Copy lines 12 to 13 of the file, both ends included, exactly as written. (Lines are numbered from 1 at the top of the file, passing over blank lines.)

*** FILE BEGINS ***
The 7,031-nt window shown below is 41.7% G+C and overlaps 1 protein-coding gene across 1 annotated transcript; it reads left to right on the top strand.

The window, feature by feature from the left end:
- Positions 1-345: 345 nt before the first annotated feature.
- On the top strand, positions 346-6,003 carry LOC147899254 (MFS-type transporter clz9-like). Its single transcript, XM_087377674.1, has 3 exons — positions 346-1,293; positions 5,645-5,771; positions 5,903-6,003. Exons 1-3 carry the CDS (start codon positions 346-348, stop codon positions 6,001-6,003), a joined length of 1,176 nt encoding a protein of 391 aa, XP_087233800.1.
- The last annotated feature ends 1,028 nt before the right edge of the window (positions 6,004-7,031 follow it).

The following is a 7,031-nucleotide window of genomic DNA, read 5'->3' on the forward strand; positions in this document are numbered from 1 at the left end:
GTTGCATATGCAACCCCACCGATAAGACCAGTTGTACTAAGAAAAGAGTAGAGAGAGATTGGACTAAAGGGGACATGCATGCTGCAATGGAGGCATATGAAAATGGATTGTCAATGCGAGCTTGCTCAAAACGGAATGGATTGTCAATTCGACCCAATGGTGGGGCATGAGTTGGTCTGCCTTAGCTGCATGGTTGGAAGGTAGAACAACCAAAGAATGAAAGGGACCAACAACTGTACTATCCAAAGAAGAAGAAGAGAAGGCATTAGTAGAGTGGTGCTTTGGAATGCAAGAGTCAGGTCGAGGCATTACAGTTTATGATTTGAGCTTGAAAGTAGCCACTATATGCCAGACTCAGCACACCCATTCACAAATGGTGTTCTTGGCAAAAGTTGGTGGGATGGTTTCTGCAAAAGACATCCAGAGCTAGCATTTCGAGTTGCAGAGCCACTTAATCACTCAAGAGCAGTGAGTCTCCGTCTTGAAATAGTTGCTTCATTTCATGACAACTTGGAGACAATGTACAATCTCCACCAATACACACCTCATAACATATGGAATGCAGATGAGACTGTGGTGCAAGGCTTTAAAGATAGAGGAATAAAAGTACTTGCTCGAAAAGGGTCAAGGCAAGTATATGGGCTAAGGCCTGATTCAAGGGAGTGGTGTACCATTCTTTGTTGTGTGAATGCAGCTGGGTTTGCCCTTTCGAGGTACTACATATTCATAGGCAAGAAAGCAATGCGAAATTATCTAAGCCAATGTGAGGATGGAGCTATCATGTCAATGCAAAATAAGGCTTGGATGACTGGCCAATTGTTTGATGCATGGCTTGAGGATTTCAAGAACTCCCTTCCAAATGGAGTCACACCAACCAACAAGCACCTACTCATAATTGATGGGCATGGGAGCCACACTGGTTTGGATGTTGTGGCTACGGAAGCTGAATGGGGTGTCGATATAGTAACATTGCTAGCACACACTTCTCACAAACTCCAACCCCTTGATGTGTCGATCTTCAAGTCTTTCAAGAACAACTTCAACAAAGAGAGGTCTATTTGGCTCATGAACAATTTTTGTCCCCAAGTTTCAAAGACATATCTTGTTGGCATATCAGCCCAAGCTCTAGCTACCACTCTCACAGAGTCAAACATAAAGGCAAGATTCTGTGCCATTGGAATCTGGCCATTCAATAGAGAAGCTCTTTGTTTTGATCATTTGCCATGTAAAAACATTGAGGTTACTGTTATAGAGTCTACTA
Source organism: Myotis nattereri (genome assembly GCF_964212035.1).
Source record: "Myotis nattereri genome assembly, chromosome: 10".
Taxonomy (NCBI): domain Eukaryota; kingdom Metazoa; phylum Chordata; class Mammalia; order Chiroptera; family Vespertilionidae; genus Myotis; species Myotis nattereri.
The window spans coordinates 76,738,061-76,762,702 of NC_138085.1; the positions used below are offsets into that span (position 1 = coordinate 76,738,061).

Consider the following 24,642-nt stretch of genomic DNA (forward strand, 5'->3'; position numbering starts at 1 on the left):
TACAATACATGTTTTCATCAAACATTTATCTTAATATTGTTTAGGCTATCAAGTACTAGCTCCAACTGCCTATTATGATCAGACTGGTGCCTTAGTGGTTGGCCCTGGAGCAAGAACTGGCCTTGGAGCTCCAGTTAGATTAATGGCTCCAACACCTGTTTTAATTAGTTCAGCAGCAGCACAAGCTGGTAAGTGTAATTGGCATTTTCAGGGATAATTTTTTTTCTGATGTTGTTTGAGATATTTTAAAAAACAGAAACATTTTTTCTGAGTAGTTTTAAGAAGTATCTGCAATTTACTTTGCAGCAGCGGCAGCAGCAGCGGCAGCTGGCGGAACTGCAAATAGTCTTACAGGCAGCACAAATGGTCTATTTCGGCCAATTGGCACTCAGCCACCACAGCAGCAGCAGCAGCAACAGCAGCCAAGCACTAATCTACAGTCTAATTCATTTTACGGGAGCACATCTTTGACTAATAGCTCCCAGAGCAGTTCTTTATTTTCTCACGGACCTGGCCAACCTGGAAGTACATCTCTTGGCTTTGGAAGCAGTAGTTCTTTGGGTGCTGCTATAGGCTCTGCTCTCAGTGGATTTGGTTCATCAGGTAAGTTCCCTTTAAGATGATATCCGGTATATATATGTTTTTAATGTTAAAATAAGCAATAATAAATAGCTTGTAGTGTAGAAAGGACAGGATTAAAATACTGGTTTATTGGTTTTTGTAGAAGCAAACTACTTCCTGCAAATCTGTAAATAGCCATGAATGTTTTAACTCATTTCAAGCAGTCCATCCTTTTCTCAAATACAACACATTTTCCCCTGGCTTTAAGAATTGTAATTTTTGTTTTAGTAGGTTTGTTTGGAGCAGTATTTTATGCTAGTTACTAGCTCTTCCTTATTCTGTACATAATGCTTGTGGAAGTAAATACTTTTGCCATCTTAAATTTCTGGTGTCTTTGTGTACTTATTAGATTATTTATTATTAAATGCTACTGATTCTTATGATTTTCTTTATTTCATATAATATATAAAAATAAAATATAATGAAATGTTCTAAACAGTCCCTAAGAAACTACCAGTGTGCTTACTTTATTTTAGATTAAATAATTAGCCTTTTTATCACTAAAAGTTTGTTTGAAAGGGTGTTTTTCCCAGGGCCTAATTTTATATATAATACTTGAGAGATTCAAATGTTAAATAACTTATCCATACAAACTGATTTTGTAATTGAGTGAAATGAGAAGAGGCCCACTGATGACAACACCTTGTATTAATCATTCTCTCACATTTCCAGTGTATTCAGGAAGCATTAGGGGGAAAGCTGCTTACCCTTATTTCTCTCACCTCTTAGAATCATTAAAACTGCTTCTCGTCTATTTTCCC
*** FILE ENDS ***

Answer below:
Consider the following 24,642-nt stretch of genomic DNA (forward strand, 5'->3'; position numbering starts at 1 on the left):
TACAATACATGTTTTCATCAAACATTTATCTTAATATTGTTTAGGCTATCAAGTACTAGCTCCAACTGCCTATTATGATCAGACTGGTGCCTTAGTGGTTGGCCCTGGAGCAAGAACTGGCCTTGGAGCTCCAGTTAGATTAATGGCTCCAACACCTGTTTTAATTAGTTCAGCAGCAGCACAAGCTGGTAAGTGTAATTGGCATTTTCAGGGATAATTTTTTTTCTGATGTTGTTTGAGATATTTTAAAAAACAGAAACATTTTTTCTGAGTAGTTTTAAGAAGTATCTGCAATTTACTTTGCAGCAGCGGCAGCAGCAGCGGCAGCTGGCGGAACTGCAAATAGTCTTACAGGCAGCACAAATGGTCTATTTCGGCCAATTGGCACTCAGCCACCACAGCAGCAGCAGCAGCAACAGCAGCCAAGCACTAATCTACAGTCTAATTCATTTTACGGGAGCACATCTTTGACTAATAGCTCCCAGAGCAGTTCTTTATTTTCTCACGGACCTGGCCAACCTGGAAGTACATCTCTTGGCTTTGGAAGCAGTAGTTCTTTGGGTGCTGCTATAGGCTCTGCTCTCAGTGGATTTGGTTCATCAGGTAAGTTCCCTTTAAGATGATATCCGGTATATATATGTTTTTAATGTTAAAATAAGCAATAATAAATAGCTTGTAGTGTAGAAAGGACAGGATTAAAATACTGGTTTATTGGTTTTTGTAGAAGCAAACTACTTCCTGCAAATCTGTAAATAGCCATGAATGTTTTAACTCATTTCAAGCAGTCCATCCTTTTCTCAAATACAACACATTTTCCCCTGGCTTTAAGAATTGTAATTTTTGTTTTAGTAGGTTTGTTTGGAGCAGTATTTTATGCTAGTTACTAGCTCTTCCTTATTCTGTACATAATGCTTGTGGAAGTAAATACTTTTGCCATCTTAAATTTCTGGTGTCTTTGTGTACTTATTAGATTATTTATTATTAAATGCTACTGATTCTTATGATTTTCTTTATTTCATATAATATATAAAAATAAAATATAATGAAATGTTCTAAACAGTCCCTAAGAAACTACCAGTGTGCTTACTTTATTTTAGATTAAATAATTAGCCTTTTTATCACTAAAAGTTTGTTTGAAAGGGTGTTTTTCCCAGGGCCTAATTTTATATATAATACTTGAGAGATTCAAATGTTAAATAACTTATCCATACAAACTGATTTTGTAATTGAGTGAAATGAGAAGAGGCCCACTGATGACAACACCTTGTATTAATCATTCTCTCACATTTCCAGTGTATTCAGGAAGCATTAGGGGGAAAGCTGCTTACCCTTATTTCTCTCACCTCTTAGAATCATTAAAACTGCTTCTCGTCTATTTTCCC